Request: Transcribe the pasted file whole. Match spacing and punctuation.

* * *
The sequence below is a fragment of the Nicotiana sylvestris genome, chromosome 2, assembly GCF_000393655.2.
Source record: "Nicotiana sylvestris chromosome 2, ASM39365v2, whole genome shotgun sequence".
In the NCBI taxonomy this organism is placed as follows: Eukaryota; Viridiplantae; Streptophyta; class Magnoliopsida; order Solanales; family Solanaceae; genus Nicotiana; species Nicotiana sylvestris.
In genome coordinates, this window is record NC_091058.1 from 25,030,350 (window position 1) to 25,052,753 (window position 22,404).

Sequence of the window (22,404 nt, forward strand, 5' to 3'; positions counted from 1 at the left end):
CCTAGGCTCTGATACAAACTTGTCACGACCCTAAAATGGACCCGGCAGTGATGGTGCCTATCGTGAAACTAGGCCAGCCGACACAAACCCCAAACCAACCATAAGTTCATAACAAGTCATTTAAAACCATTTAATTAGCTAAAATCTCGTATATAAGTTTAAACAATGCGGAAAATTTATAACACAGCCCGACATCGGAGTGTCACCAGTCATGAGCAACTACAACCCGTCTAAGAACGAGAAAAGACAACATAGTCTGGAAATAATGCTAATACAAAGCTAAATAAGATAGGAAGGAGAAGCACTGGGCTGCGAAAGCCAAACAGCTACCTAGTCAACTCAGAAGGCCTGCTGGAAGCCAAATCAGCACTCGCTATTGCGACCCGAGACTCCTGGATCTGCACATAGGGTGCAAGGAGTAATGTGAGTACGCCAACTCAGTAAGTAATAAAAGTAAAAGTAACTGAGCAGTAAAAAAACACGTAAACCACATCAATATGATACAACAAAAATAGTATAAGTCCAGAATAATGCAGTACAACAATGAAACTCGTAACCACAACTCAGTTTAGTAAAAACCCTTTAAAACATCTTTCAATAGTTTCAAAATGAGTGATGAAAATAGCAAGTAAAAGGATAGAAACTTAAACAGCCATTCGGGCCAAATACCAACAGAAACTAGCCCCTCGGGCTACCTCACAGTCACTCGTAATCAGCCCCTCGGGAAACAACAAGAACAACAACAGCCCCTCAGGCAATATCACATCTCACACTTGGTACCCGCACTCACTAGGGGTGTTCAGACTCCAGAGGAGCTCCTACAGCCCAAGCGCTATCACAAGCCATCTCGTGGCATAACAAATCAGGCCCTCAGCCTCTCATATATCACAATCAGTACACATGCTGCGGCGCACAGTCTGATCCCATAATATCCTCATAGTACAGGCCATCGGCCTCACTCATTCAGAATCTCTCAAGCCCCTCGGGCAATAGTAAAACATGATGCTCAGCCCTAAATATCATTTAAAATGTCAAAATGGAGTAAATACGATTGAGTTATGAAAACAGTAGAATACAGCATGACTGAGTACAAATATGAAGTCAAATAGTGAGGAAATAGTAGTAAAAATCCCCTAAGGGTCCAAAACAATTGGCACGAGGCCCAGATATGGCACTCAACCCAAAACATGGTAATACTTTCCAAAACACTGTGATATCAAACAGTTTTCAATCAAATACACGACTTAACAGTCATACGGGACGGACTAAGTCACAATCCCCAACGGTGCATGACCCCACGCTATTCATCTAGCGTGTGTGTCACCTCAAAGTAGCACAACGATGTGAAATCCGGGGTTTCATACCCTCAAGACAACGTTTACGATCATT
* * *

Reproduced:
The sequence below is a fragment of the Nicotiana sylvestris genome, chromosome 2, assembly GCF_000393655.2.
Source record: "Nicotiana sylvestris chromosome 2, ASM39365v2, whole genome shotgun sequence".
In the NCBI taxonomy this organism is placed as follows: Eukaryota; Viridiplantae; Streptophyta; class Magnoliopsida; order Solanales; family Solanaceae; genus Nicotiana; species Nicotiana sylvestris.
In genome coordinates, this window is record NC_091058.1 from 25,030,350 (window position 1) to 25,052,753 (window position 22,404).

Sequence of the window (22,404 nt, forward strand, 5' to 3'; positions counted from 1 at the left end):
CCTAGGCTCTGATACAAACTTGTCACGACCCTAAAATGGACCCGGCAGTGATGGTGCCTATCGTGAAACTAGGCCAGCCGACACAAACCCCAAACCAACCATAAGTTCATAACAAGTCATTTAAAACCATTTAATTAGCTAAAATCTCGTATATAAGTTTAAACAATGCGGAAAATTTATAACACAGCCCGACATCGGAGTGTCACCAGTCATGAGCAACTACAACCCGTCTAAGAACGAGAAAAGACAACATAGTCTGGAAATAATGCTAATACAAAGCTAAATAAGATAGGAAGGAGAAGCACTGGGCTGCGAAAGCCAAACAGCTACCTAGTCAACTCAGAAGGCCTGCTGGAAGCCAAATCAGCACTCGCTATTGCGACCCGAGACTCCTGGATCTGCACATAGGGTGCAAGGAGTAATGTGAGTACGCCAACTCAGTAAGTAATAAAAGTAAAAGTAACTGAGCAGTAAAAAAACACGTAAACCACATCAATATGATACAACAAAAATAGTATAAGTCCAGAATAATGCAGTACAACAATGAAACTCGTAACCACAACTCAGTTTAGTAAAAACCCTTTAAAACATCTTTCAATAGTTTCAAAATGAGTGATGAAAATAGCAAGTAAAAGGATAGAAACTTAAACAGCCATTCGGGCCAAATACCAACAGAAACTAGCCCCTCGGGCTACCTCACAGTCACTCGTAATCAGCCCCTCGGGAAACAACAAGAACAACAACAGCCCCTCAGGCAATATCACATCTCACACTTGGTACCCGCACTCACTAGGGGTGTTCAGACTCCAGAGGAGCTCCTACAGCCCAAGCGCTATCACAAGCCATCTCGTGGCATAACAAATCAGGCCCTCAGCCTCTCATATATCACAATCAGTACACATGCTGCGGCGCACAGTCTGATCCCATAATATCCTCATAGTACAGGCCATCGGCCTCACTCATTCAGAATCTCTCAAGCCCCTCGGGCAATAGTAAAACATGATGCTCAGCCCTAAATATCATTTAAAATGTCAAAATGGAGTAAATACGATTGAGTTATGAAAACAGTAGAATACAGCATGACTGAGTACAAATATGAAGTCAAATAGTGAGGAAATAGTAGTAAAAATCCCCTAAGGGTCCAAAACAATTGGCACGAGGCCCAGATATGGCACTCAACCCAAAACATGGTAATACTTTCCAAAACACTGTGATATCAAACAGTTTTCAATCAAATACACGACTTAACAGTCATACGGGACGGACTAAGTCACAATCCCCAACGGTGCATGACCCCACGCTATTCATCTAGCGTGTGTGTCACCTCAAAGTAGCACAACGATGTGAAATCCGGGGTTTCATACCCTCAAGACAACGTTTACGATCATT